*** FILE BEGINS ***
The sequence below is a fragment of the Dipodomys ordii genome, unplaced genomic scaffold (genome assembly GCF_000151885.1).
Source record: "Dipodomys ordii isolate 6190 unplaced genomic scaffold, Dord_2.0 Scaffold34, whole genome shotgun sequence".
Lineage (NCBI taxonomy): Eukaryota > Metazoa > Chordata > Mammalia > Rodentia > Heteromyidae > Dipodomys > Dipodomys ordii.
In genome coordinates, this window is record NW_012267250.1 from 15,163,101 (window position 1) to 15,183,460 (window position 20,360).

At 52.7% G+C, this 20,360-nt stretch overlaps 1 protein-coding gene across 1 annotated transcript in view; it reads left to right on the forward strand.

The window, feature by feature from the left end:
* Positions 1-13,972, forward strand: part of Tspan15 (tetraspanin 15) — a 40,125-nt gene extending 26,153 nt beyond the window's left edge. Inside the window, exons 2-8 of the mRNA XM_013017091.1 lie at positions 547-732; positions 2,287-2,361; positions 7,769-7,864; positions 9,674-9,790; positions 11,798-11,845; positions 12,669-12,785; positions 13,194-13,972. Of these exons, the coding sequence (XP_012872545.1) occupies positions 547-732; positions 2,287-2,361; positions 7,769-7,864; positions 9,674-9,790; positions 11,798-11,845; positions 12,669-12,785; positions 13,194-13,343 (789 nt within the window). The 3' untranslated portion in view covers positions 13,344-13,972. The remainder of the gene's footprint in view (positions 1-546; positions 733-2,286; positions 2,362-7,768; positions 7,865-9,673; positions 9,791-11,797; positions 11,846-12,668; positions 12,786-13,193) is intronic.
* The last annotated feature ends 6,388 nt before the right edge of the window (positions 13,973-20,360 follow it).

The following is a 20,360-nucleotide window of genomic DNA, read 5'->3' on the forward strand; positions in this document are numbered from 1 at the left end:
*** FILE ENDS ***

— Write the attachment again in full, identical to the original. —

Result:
The sequence below is a fragment of the Dipodomys ordii genome, unplaced genomic scaffold (genome assembly GCF_000151885.1).
Source record: "Dipodomys ordii isolate 6190 unplaced genomic scaffold, Dord_2.0 Scaffold34, whole genome shotgun sequence".
Lineage (NCBI taxonomy): Eukaryota > Metazoa > Chordata > Mammalia > Rodentia > Heteromyidae > Dipodomys > Dipodomys ordii.
In genome coordinates, this window is record NW_012267250.1 from 15,163,101 (window position 1) to 15,183,460 (window position 20,360).

At 52.7% G+C, this 20,360-nt stretch overlaps 1 protein-coding gene across 1 annotated transcript in view; it reads left to right on the forward strand.

The window, feature by feature from the left end:
* Positions 1-13,972, forward strand: part of Tspan15 (tetraspanin 15) — a 40,125-nt gene extending 26,153 nt beyond the window's left edge. Inside the window, exons 2-8 of the mRNA XM_013017091.1 lie at positions 547-732; positions 2,287-2,361; positions 7,769-7,864; positions 9,674-9,790; positions 11,798-11,845; positions 12,669-12,785; positions 13,194-13,972. Of these exons, the coding sequence (XP_012872545.1) occupies positions 547-732; positions 2,287-2,361; positions 7,769-7,864; positions 9,674-9,790; positions 11,798-11,845; positions 12,669-12,785; positions 13,194-13,343 (789 nt within the window). The 3' untranslated portion in view covers positions 13,344-13,972. The remainder of the gene's footprint in view (positions 1-546; positions 733-2,286; positions 2,362-7,768; positions 7,865-9,673; positions 9,791-11,797; positions 11,846-12,668; positions 12,786-13,193) is intronic.
* The last annotated feature ends 6,388 nt before the right edge of the window (positions 13,973-20,360 follow it).

The following is a 20,360-nucleotide window of genomic DNA, read 5'->3' on the forward strand; positions in this document are numbered from 1 at the left end: